Any of the statements that follow are my own personal opinion and do not reflect the position of the Peace Corps or US Government.
As many of you are already aware, the coup ended in dramatic kaboom ushered in on the fiery wings of justice. Within a week the RSP’s camp was gently stormed by the Burkinabe Army and General Djendéré and his officers were captured. He apologized for what he assured the public was a ‘waste of time,’ and while he and awaits trail in Ouagadougou, Peace Corps Volunteers and Burkinabe alike breathe a sigh of relief. But with that collective release of air comes the very warranted cacophony of criticism for what the RSP had done. A waste of time, you say? Tell it to the 10 or more people who were killed in the protests. Not a single Burkinabe I have talked to supported Djendéré and his ill-fated coup.
Looking back, I suppose what was truly amazing to me about the coup was just how much entitlement is showed on the part of the RSP, a phenomenon that is no stranger to this country. Burkina Faso has had more coups that elections in its 55-year life, and it seems that every time a military officer doesn’t get his way he’s entitled to a coup. The Burkinabe resisted Djendéré’s power grab with well-organized organized civil disobedience, and still it took him a solid two weeks to admit defeat. Power is not for those who take it. It is for those who earn it. This is the lesson Burkina Faso taught the world in September. Let’s hope it sticks.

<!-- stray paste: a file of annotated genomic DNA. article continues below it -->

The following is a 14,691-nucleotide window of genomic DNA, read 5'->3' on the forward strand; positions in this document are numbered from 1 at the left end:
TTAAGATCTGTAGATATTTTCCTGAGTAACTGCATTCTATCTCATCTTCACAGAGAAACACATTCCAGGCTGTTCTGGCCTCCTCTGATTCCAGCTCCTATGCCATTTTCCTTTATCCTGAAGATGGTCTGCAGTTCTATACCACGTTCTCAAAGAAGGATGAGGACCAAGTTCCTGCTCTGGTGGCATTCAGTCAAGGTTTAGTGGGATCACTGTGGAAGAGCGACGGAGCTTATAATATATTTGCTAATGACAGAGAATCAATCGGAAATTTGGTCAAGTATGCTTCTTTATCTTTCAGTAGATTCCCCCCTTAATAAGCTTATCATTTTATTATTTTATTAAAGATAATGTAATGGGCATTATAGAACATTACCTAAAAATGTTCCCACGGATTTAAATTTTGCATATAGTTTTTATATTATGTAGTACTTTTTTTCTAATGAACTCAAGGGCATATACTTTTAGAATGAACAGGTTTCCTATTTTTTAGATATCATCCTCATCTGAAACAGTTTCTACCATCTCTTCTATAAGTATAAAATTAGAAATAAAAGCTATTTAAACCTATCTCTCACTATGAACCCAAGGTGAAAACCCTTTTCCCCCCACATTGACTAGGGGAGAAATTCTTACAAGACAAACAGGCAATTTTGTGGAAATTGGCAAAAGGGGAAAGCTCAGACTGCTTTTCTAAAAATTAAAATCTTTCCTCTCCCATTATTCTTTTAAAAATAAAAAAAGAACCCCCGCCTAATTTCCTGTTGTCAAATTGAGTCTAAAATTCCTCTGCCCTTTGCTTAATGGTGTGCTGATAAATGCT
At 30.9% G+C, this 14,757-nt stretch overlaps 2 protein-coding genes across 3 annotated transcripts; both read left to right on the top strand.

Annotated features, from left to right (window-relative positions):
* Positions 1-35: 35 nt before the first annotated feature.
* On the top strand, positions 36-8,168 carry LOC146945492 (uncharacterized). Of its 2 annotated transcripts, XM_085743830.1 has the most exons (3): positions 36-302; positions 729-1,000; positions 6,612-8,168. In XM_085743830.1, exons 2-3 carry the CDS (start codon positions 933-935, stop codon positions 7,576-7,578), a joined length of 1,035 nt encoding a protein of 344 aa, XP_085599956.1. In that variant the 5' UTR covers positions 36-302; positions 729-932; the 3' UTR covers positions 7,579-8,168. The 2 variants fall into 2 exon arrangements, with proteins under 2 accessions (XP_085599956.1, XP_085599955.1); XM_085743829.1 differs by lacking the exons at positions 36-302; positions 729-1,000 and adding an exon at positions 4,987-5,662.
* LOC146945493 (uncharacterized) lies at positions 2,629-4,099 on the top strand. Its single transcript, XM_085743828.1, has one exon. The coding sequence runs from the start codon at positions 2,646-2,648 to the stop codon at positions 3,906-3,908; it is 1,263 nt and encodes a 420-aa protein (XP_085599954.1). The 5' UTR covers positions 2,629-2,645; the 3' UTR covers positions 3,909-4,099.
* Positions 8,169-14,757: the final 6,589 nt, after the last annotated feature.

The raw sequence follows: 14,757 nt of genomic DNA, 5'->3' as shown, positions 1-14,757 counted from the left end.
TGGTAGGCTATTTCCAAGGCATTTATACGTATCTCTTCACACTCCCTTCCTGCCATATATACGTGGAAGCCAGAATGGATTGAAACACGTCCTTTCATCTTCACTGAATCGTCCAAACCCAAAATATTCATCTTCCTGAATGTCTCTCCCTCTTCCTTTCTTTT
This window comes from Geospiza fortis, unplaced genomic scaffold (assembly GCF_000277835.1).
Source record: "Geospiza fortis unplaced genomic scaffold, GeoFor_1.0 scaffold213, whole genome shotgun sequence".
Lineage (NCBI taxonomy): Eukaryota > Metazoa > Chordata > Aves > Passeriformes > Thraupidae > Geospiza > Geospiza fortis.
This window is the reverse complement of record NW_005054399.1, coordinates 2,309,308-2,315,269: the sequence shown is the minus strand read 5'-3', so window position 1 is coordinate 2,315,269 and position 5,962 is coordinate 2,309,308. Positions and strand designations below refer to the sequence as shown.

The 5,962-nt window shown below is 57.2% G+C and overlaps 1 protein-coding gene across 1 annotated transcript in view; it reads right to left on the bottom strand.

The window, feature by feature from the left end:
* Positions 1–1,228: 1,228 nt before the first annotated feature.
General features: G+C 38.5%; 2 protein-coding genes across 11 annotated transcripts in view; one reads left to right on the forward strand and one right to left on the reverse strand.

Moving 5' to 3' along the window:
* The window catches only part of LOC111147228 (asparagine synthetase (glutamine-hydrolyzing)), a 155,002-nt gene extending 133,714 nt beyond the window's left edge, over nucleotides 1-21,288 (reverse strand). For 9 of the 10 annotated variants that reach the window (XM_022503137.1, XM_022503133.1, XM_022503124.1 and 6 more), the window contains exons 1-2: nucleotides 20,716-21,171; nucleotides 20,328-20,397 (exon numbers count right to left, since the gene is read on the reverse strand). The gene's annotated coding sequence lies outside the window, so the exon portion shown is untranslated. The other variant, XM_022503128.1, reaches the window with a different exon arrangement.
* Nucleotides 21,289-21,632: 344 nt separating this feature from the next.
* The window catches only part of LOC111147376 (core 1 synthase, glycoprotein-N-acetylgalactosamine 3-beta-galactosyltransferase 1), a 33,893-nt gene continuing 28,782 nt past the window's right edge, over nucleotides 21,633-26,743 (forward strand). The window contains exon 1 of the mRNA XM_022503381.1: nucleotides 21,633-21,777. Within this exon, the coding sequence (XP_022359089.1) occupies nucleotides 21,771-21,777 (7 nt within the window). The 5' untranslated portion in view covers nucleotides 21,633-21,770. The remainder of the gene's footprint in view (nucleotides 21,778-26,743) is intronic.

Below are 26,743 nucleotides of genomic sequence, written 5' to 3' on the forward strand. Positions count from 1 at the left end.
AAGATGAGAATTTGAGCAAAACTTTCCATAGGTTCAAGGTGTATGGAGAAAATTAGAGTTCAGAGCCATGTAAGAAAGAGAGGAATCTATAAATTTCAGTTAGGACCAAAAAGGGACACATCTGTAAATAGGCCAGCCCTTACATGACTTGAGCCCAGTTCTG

The end of the RSP’s hissy fit meant the end of Camp Consolidation for us Volunteers, and bleary-eyed and sun burned we all said goodbye and filed into Peace Corps vehicles for the bumpy ride back our sites. The past three weeks for me have been a slow but steady return back to normalcy in Solenzo, which means welcoming the nuns, the girls (and my allergies) back to the Center. It also meant welcoming what I’ve come to think of as my I-couldn’t-go-to-India-so-I-needed-something-to-cuddle puppy. Welcome my new little bandit, ‘Hibou.’